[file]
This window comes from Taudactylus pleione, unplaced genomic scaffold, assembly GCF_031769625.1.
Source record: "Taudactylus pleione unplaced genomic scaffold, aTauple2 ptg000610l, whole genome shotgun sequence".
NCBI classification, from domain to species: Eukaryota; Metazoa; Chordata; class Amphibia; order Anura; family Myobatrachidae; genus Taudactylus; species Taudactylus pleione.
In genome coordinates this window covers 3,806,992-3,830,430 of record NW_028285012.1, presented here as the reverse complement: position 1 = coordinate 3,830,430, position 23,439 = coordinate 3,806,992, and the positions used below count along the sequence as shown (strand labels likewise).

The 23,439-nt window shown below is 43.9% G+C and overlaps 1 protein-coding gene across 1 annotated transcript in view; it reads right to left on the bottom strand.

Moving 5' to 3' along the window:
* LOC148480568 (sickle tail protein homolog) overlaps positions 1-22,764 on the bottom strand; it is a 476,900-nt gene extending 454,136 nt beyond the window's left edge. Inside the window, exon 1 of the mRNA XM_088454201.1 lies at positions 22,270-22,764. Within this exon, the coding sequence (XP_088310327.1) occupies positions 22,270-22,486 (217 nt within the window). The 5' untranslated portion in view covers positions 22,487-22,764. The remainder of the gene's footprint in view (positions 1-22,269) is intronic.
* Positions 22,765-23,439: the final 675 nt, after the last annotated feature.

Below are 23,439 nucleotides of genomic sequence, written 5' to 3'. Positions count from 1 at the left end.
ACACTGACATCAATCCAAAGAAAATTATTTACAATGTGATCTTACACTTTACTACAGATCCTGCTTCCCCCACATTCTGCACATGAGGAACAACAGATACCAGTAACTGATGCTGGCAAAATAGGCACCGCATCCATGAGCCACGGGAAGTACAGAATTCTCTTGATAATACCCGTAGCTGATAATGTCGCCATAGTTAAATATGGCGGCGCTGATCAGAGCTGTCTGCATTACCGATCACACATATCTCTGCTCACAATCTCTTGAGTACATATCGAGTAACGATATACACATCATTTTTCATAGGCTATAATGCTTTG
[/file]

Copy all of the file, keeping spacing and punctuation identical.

This window comes from Taudactylus pleione, unplaced genomic scaffold, assembly GCF_031769625.1.
Source record: "Taudactylus pleione unplaced genomic scaffold, aTauple2 ptg000610l, whole genome shotgun sequence".
NCBI classification, from domain to species: Eukaryota; Metazoa; Chordata; class Amphibia; order Anura; family Myobatrachidae; genus Taudactylus; species Taudactylus pleione.
In genome coordinates this window covers 3,806,992-3,830,430 of record NW_028285012.1, presented here as the reverse complement: position 1 = coordinate 3,830,430, position 23,439 = coordinate 3,806,992, and the positions used below count along the sequence as shown (strand labels likewise).

The 23,439-nt window shown below is 43.9% G+C and overlaps 1 protein-coding gene across 1 annotated transcript in view; it reads right to left on the bottom strand.

Moving 5' to 3' along the window:
* LOC148480568 (sickle tail protein homolog) overlaps positions 1-22,764 on the bottom strand; it is a 476,900-nt gene extending 454,136 nt beyond the window's left edge. Inside the window, exon 1 of the mRNA XM_088454201.1 lies at positions 22,270-22,764. Within this exon, the coding sequence (XP_088310327.1) occupies positions 22,270-22,486 (217 nt within the window). The 5' untranslated portion in view covers positions 22,487-22,764. The remainder of the gene's footprint in view (positions 1-22,269) is intronic.
* Positions 22,765-23,439: the final 675 nt, after the last annotated feature.

Below are 23,439 nucleotides of genomic sequence, written 5' to 3'. Positions count from 1 at the left end.
ACACTGACATCAATCCAAAGAAAATTATTTACAATGTGATCTTACACTTTACTACAGATCCTGCTTCCCCCACATTCTGCACATGAGGAACAACAGATACCAGTAACTGATGCTGGCAAAATAGGCACCGCATCCATGAGCCACGGGAAGTACAGAATTCTCTTGATAATACCCGTAGCTGATAATGTCGCCATAGTTAAATATGGCGGCGCTGATCAGAGCTGTCTGCATTACCGATCACACATATCTCTGCTCACAATCTCTTGAGTACATATCGAGTAACGATATACACATCATTTTTCATAGGCTATAATGCTTTG